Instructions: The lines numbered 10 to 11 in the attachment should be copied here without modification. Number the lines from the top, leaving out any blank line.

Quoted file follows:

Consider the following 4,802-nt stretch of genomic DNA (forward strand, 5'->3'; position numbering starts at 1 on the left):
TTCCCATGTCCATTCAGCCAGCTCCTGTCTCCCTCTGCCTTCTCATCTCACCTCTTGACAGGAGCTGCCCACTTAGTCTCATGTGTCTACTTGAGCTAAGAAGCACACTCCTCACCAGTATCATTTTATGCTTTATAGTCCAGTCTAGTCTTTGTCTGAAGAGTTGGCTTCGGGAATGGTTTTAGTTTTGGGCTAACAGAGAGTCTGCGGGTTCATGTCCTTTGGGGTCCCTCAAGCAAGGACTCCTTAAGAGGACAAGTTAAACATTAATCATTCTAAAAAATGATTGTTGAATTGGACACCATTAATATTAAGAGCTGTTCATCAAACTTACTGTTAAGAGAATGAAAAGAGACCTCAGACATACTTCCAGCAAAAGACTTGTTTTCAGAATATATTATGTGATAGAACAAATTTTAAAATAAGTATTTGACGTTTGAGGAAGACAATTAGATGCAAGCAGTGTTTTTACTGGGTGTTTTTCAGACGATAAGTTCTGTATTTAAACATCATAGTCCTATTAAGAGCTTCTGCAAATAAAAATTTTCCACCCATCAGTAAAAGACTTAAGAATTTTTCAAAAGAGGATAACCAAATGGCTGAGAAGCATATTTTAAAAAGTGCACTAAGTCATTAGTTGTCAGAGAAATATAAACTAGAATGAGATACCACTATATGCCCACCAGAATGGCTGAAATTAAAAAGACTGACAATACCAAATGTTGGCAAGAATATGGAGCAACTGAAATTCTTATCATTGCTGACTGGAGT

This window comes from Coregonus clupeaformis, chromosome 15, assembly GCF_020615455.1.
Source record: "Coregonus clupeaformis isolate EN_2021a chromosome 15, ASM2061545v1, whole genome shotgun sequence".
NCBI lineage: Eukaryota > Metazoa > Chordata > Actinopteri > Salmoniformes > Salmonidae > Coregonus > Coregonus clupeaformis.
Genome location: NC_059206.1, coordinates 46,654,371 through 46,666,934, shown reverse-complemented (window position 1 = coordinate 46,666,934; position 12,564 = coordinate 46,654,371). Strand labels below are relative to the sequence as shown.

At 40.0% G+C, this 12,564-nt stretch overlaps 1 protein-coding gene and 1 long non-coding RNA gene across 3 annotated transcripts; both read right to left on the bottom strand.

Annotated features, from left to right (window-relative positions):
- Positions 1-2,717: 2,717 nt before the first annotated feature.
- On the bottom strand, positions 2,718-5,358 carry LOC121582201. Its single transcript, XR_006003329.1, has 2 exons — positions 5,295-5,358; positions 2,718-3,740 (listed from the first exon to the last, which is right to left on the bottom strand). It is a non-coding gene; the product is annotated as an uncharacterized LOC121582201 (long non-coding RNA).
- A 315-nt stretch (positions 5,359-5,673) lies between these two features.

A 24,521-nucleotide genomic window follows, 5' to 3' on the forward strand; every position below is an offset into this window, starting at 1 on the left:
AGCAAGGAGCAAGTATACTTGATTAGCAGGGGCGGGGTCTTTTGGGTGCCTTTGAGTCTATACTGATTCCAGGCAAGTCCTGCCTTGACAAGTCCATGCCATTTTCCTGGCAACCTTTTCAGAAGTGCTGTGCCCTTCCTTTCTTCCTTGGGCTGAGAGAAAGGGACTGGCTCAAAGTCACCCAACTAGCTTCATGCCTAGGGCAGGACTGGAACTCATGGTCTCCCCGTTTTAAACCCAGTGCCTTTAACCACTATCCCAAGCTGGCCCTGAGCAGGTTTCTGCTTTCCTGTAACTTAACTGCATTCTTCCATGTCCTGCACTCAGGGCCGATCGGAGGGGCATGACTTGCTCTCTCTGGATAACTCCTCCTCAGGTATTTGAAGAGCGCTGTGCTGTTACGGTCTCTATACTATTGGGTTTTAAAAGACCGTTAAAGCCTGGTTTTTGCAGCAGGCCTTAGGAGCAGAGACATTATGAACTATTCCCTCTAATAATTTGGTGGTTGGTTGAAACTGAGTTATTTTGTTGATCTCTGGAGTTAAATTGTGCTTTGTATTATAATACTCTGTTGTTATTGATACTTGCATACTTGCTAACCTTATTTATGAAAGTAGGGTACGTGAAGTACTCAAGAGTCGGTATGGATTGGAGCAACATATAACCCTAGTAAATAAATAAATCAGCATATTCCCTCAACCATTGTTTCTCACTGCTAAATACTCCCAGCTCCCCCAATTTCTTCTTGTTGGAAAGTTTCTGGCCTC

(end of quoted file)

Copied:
- On the bottom strand, positions 2,718-5,358 carry LOC121582201. Its single transcript, XR_006003329.1, has 2 exons — positions 5,295-5,358; positions 2,718-3,740 (listed from the first exon to the last, which is right to left on the bottom strand). It is a non-coding gene; the product is annotated as an uncharacterized LOC121582201 (long non-coding RNA).
- A 315-nt stretch (positions 5,359-5,673) lies between these two features.